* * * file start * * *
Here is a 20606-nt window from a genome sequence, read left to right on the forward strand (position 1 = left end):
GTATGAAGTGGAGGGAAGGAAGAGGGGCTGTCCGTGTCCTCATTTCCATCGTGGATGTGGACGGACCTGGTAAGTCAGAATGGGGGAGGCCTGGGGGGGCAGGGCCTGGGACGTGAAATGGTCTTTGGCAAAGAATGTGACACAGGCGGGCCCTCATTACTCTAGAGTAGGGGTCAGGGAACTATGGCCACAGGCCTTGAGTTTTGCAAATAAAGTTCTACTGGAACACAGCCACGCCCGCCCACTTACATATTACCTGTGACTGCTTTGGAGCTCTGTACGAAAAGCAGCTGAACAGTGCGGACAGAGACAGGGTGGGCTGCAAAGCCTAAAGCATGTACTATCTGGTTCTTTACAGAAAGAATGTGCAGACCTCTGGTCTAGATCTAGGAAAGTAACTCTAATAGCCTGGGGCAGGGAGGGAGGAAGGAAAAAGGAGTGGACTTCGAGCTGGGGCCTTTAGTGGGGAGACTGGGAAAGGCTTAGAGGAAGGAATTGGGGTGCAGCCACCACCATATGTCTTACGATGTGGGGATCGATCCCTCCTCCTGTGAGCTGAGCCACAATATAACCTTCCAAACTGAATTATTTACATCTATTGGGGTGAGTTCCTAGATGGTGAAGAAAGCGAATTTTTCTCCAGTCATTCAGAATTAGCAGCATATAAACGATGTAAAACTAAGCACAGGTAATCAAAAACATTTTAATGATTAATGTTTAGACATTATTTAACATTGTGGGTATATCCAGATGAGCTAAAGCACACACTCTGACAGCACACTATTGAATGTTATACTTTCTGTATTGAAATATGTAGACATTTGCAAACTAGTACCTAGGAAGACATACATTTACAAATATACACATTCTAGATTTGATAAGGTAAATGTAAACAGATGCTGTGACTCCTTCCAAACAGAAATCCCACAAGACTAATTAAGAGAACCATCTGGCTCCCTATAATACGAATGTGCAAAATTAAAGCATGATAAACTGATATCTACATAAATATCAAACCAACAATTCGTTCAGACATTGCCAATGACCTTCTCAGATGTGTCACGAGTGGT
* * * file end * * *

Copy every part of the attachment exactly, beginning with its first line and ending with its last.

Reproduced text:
Here is a 20606-nt window from a genome sequence, read left to right on the forward strand (position 1 = left end):
GTATGAAGTGGAGGGAAGGAAGAGGGGCTGTCCGTGTCCTCATTTCCATCGTGGATGTGGACGGACCTGGTAAGTCAGAATGGGGGAGGCCTGGGGGGGCAGGGCCTGGGACGTGAAATGGTCTTTGGCAAAGAATGTGACACAGGCGGGCCCTCATTACTCTAGAGTAGGGGTCAGGGAACTATGGCCACAGGCCTTGAGTTTTGCAAATAAAGTTCTACTGGAACACAGCCACGCCCGCCCACTTACATATTACCTGTGACTGCTTTGGAGCTCTGTACGAAAAGCAGCTGAACAGTGCGGACAGAGACAGGGTGGGCTGCAAAGCCTAAAGCATGTACTATCTGGTTCTTTACAGAAAGAATGTGCAGACCTCTGGTCTAGATCTAGGAAAGTAACTCTAATAGCCTGGGGCAGGGAGGGAGGAAGGAAAAAGGAGTGGACTTCGAGCTGGGGCCTTTAGTGGGGAGACTGGGAAAGGCTTAGAGGAAGGAATTGGGGTGCAGCCACCACCATATGTCTTACGATGTGGGGATCGATCCCTCCTCCTGTGAGCTGAGCCACAATATAACCTTCCAAACTGAATTATTTACATCTATTGGGGTGAGTTCCTAGATGGTGAAGAAAGCGAATTTTTCTCCAGTCATTCAGAATTAGCAGCATATAAACGATGTAAAACTAAGCACAGGTAATCAAAAACATTTTAATGATTAATGTTTAGACATTATTTAACATTGTGGGTATATCCAGATGAGCTAAAGCACACACTCTGACAGCACACTATTGAATGTTATACTTTCTGTATTGAAATATGTAGACATTTGCAAACTAGTACCTAGGAAGACATACATTTACAAATATACACATTCTAGATTTGATAAGGTAAATGTAAACAGATGCTGTGACTCCTTCCAAACAGAAATCCCACAAGACTAATTAAGAGAACCATCTGGCTCCCTATAATACGAATGTGCAAAATTAAAGCATGATAAACTGATATCTACATAAATATCAAACCAACAATTCGTTCAGACATTGCCAATGACCTTCTCAGATGTGTCACGAGTGGT